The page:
An article in the latest issue of The International Journal of SPHM (Safe Patient Handling and Mobility) investigates a significant but rarely publicized problem—musculoskeletal disorders (MSDs) among endoscopy nurses and technicians. “Endoscopy Staff Injury: A Serious Problem Hiding in Plain Sight” provides specifics on the extent, nature, and root causes of endoscopy staff MSDs and includes data compiled from various studies.
- A cross-sectional Canadian study of endoscopy staff found that because of upper extremity injuries sustained on the job, 47% of survey respondents had missed work, 45% had visited a doctor, and 92% used analgesics for pain relief at least one to three times per week.
- In two larger studies (one in Canada and the other in the U.S.), 32% and 21% of participants missed work due to MSD symptoms, 60% and 45% visited a doctor, and 42% and 32% used NSAIDs at least one to times per week, respectively.
- A fourth study found that at least 52% of endoscopy nurses had experienced MSD problems within the last 12 months and that at least 19% had been unable to perform normal work as a result. Almost 45% suffered neck problems, 19.2% had shoulder problems, 29.7% endured upper back problems, and more than 50% reported lower back problems.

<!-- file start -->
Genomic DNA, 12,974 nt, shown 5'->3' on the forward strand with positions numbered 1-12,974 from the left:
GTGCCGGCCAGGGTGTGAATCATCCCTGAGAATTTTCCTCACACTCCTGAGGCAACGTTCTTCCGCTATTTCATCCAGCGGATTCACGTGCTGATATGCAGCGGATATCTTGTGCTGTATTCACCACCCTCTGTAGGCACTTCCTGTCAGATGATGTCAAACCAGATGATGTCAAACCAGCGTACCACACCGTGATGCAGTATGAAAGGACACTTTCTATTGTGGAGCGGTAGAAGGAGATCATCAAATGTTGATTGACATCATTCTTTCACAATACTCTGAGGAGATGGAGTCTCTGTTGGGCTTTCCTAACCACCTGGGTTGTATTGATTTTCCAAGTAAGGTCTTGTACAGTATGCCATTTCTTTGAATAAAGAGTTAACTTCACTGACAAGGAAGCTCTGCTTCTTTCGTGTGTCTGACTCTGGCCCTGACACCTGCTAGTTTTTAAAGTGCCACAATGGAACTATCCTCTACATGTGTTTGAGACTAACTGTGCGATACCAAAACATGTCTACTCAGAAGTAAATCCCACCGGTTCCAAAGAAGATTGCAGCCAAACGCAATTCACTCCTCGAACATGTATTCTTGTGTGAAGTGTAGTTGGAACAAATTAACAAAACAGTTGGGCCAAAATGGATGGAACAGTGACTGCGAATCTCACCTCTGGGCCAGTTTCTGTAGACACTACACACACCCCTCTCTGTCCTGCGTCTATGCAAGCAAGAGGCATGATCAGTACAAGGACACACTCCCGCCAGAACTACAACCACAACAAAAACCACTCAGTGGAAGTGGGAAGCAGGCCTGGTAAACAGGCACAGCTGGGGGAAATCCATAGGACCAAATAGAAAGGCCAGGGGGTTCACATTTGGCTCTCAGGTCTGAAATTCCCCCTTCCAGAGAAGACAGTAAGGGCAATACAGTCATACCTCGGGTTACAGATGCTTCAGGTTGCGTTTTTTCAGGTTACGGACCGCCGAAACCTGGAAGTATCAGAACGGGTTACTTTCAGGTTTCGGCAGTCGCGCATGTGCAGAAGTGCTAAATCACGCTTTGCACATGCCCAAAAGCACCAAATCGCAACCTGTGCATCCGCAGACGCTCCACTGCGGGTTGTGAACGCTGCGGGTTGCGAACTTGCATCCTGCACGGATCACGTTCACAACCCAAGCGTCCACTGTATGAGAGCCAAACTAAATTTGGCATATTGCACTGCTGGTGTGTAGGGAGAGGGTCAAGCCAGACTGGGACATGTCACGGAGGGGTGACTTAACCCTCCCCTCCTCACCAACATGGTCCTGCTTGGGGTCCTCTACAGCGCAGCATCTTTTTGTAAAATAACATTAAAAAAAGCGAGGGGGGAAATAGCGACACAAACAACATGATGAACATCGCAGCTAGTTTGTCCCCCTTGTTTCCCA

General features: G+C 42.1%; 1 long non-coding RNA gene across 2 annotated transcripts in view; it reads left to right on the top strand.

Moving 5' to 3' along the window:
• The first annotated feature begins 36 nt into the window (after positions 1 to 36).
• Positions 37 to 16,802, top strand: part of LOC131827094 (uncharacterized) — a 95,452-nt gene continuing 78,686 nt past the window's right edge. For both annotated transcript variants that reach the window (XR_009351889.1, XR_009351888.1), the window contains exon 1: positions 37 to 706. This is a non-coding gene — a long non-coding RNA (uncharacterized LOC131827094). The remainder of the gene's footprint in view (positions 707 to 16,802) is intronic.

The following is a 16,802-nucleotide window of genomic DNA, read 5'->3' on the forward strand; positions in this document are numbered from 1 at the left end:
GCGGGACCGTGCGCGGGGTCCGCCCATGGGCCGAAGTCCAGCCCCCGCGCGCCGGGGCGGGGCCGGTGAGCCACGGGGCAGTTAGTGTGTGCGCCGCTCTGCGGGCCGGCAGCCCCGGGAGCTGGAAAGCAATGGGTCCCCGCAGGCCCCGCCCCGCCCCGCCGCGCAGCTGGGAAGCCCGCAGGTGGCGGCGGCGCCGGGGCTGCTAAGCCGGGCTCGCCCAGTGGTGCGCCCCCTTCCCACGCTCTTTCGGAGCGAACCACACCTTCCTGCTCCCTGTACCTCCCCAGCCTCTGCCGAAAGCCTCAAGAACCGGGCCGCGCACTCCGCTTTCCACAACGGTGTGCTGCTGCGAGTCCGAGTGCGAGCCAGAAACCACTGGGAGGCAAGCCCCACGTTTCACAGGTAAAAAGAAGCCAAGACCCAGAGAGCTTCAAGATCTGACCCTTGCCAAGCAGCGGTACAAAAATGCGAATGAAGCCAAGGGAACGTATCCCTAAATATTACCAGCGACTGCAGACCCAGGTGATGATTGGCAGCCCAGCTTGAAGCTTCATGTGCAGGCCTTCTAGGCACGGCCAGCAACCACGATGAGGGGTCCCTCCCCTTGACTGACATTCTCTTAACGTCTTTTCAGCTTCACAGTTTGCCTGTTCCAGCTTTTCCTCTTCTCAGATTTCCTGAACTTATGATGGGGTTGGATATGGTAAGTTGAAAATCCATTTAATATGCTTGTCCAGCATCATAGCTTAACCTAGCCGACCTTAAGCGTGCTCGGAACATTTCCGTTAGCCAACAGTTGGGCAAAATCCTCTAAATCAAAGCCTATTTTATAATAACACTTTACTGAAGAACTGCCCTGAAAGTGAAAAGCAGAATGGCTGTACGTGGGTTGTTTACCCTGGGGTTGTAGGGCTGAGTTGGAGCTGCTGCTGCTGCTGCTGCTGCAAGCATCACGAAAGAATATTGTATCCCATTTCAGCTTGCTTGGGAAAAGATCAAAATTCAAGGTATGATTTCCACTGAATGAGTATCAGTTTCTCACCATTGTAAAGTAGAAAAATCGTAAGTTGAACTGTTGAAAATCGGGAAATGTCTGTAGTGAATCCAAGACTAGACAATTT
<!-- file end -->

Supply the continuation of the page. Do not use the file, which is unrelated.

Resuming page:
An endoscopy nurse applying manual pressure during colonoscopy
In addition describing the causes and impact of MSDs on endoscopy staff, the article also explores how these injuries compromise patient care and affect healthcare facilities financially. With the lifetime value of one patient estimated at $1.4 million, enhancing patient satisfaction is essential for a healthcare facility’s success in a climate of financial pressure and declining reimbursement.
Because the experiences of staff and patients are intrinsically linked, potential solutions to both the problem of endoscopy staff injury and negative patient outcomes include ergonomic training for staff and the use of medical devices to reduce the physical burdens associated with colonoscopy. In addition, implementing SPHM programs allows facilities to be proactive in identifying and addressing costly patient handling problems.
Read the full article here.